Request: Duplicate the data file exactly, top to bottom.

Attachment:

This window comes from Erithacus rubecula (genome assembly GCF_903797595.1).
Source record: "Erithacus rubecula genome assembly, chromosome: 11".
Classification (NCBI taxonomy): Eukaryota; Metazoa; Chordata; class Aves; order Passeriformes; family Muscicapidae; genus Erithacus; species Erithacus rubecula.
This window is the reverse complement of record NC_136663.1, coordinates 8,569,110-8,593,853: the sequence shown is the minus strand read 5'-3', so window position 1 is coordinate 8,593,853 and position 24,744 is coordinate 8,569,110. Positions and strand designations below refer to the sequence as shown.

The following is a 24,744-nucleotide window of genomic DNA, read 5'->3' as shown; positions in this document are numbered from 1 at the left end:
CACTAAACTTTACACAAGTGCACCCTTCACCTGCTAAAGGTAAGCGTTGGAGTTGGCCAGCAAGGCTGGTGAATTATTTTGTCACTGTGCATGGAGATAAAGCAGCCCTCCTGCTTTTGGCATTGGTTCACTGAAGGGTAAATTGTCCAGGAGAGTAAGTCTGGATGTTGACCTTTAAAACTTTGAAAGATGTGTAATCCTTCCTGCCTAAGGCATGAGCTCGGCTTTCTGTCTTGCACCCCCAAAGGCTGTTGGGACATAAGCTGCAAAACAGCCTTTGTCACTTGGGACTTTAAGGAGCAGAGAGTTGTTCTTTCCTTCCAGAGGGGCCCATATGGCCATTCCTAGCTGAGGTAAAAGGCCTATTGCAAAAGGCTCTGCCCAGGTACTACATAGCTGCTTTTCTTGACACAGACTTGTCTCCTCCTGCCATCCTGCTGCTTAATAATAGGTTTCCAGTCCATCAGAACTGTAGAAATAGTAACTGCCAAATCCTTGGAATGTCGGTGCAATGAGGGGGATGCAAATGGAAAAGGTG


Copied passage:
This window comes from Erithacus rubecula (genome assembly GCF_903797595.1).
Source record: "Erithacus rubecula genome assembly, chromosome: 11".
Classification (NCBI taxonomy): Eukaryota; Metazoa; Chordata; class Aves; order Passeriformes; family Muscicapidae; genus Erithacus; species Erithacus rubecula.
This window is the reverse complement of record NC_136663.1, coordinates 8,569,110-8,593,853: the sequence shown is the minus strand read 5'-3', so window position 1 is coordinate 8,593,853 and position 24,744 is coordinate 8,569,110. Positions and strand designations below refer to the sequence as shown.

The following is a 24,744-nucleotide window of genomic DNA, read 5'->3' as shown; positions in this document are numbered from 1 at the left end:
CACTAAACTTTACACAAGTGCACCCTTCACCTGCTAAAGGTAAGCGTTGGAGTTGGCCAGCAAGGCTGGTGAATTATTTTGTCACTGTGCATGGAGATAAAGCAGCCCTCCTGCTTTTGGCATTGGTTCACTGAAGGGTAAATTGTCCAGGAGAGTAAGTCTGGATGTTGACCTTTAAAACTTTGAAAGATGTGTAATCCTTCCTGCCTAAGGCATGAGCTCGGCTTTCTGTCTTGCACCCCCAAAGGCTGTTGGGACATAAGCTGCAAAACAGCCTTTGTCACTTGGGACTTTAAGGAGCAGAGAGTTGTTCTTTCCTTCCAGAGGGGCCCATATGGCCATTCCTAGCTGAGGTAAAAGGCCTATTGCAAAAGGCTCTGCCCAGGTACTACATAGCTGCTTTTCTTGACACAGACTTGTCTCCTCCTGCCATCCTGCTGCTTAATAATAGGTTTCCAGTCCATCAGAACTGTAGAAATAGTAACTGCCAAATCCTTGGAATGTCGGTGCAATGAGGGGGATGCAAATGGAAAAGGTG